Thank you, Mr. Chairman.
My remarks this afternoon are submitted on behalf of USX Corporation, which has followed the activities of the U.S. Export-Import Bank very closely over many years. Recently I have been privileged to be appointed a member of Ex-Im Bank’s Advisory Committee. I look forward to working with the Ex-Im Bank Board of Governors to develop policies that will foster global economic growth and create increased export opportunities for U.S. businesses. USX strongly supports the policies of the Bush Administration which seek to open foreign markets to American-produced goods and services.
There are some concerns on our part, however, that I would like to present in my testimony today. My concerns rest on a simple core point: it does not make sense for the United States, or any other nation, to facilitate or subsidize the expansion of capacity to produce any major commodity which is already in massive world oversupply. To do so will inflict great harm on all world producers of that commodity leading to loss of revenue, falling prices and cash flow and, in the extreme, the collapse of the producers themselves.
But this is precisely the situation in which the American steel industry finds itself today. I won’t repeat the points made in the written testimony submitted for this hearing by the American Iron and Steel Institute. I certainly support the proposition that the Ex-Im Bank's provision of funding to produce still more steel in a world market which has the capacity to produce nearly 300 million tons more than its needs, doesn’t make any economic or political sense. Indeed, U.S. government economic policy, which is based on the fundamental principle that free markets should dictate the flow of capital, should not subsidize increased production of a product when there already is an oversupply of that product. The hundreds of millions of tons of foreign steel overcapacity, and the misguided policies by foreign governments that led to this overcapacity, was well documented by the Department of Commerce in its report issued last year: "Global Steel Trade - Structural Problems and Future Solutions." I am submitting a copy of that report for the record.
Let me cite a real life example of this problem: last year the Ex-Im Bank decided to provide export financing to support a steel project in China by the Benxi Iron and Steel Company which would add a million and a half tons to the company’s capacity. This investment clearly further aggravated the foreign excess capacity problem. It didn’t make economic sense, of course, but exacerbating this problem is that the Department of Commerce found just last month that this same producer has been dumping their exported steel into the U.S. market at margins of greater than 65 percent. Promoting U.S. exports must not be at the cost of American jobs. In other words, the Ex-Im Bank must review its existing policies to make certain that it not only promotes U.S. exports but that it also makes certain that other U.S. industries are not adversely effected by imports arising from the Ex-Im Bank investment. This clearly did not occur in the consideration of the loan to Benxi Iron and Steel Company.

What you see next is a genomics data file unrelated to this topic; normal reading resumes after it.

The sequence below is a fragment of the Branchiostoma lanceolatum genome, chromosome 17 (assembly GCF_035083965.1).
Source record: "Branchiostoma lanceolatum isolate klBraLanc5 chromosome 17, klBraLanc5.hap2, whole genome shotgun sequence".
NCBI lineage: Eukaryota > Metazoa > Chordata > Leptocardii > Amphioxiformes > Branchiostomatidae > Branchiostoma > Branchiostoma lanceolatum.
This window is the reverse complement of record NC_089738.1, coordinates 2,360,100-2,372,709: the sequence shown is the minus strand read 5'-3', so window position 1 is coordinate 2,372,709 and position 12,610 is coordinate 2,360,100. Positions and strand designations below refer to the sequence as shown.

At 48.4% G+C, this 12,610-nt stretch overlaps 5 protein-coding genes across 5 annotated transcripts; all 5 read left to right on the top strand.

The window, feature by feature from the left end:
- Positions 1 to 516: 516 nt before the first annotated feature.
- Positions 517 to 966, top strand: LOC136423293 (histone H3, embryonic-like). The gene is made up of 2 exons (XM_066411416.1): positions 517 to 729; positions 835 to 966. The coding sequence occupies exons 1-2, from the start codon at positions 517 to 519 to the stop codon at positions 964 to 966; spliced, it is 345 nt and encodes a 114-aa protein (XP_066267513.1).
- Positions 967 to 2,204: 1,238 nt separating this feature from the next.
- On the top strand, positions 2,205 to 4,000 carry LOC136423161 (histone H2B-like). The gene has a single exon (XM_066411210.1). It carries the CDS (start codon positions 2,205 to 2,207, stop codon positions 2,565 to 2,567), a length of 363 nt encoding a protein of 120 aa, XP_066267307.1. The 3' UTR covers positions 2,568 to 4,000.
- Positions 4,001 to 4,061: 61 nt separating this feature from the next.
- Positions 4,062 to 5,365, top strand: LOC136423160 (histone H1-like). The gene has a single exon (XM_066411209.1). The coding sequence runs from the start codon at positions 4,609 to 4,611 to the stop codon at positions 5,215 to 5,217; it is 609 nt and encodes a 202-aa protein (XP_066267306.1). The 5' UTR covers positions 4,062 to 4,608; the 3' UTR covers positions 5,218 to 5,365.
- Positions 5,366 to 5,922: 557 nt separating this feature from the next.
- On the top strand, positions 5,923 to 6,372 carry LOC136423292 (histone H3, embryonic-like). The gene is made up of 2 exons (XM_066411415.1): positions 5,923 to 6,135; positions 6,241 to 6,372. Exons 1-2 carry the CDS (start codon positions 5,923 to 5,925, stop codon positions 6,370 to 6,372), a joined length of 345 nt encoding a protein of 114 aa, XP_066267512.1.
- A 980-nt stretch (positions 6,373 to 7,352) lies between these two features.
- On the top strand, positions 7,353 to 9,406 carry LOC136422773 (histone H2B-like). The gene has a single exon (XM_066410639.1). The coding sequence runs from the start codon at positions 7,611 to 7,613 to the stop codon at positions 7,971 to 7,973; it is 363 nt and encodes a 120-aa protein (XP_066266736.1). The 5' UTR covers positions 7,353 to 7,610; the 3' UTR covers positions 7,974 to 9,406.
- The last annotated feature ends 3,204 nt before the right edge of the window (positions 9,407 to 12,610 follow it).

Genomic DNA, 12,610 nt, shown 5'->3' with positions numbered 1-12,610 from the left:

USX absolutely understands the value of exports. We export steel ourselves, and we sell through our subsidiary, USX Engineers and Consultants, a business we value highly and which we want to grow. In fact, in the 1990's UEC, which provides worldwide steel consulting services, participated in an Ex-Im Bank program to assist a former Soviet producer in Romania to become more environmentally efficient by providing technical and engineering services and equipment. This initiative, which has since ended, was not designed to increase production capacity but rather to help the producer become more environmentally sound.
But this China example, which actually increased production capacity, throws economic and business logic on its head. USX Chairman Thomas Usher, following appeals to the Ex-Im Board of Directors by then-Commerce Secretary Mineta, by then-Treasury Secretary Summers and by Members of Congress, to halt the financing of the China project, described the financing as "an affront to the hardworking men and women of my company and other U.S. steelmakers, struggling to remain in business despite a massive glut of world steel production." This, from a CEO who enthusiastically supports U.S. trade promotion objectives and policies, but believes they must not violate common sense. I have submitted for the record copies of the letters on this matter from Secretary Mineta, Secretary Summers, Congressmen Regula, Murtha, Quinn and Visclosky and from Mr. Usher.
What, then should U.S. policy be? I suggest three guiding principles:
First: by all means continue to have the Ex-Im Bank support the export of U.S. – produced goods, and services.
Second: enforce a policy under which:
Third: encourage foreign governments to engage with the U.S. government in negotiations to ensure internationally agreed policies that will prevent a recurrence of the tragic, and tragically wasteful, crisis we have today in steel. In fact, USX is prepared to assist in any appropriate manner in such governmental negotiations.
Thank you, Mr. Chairman.
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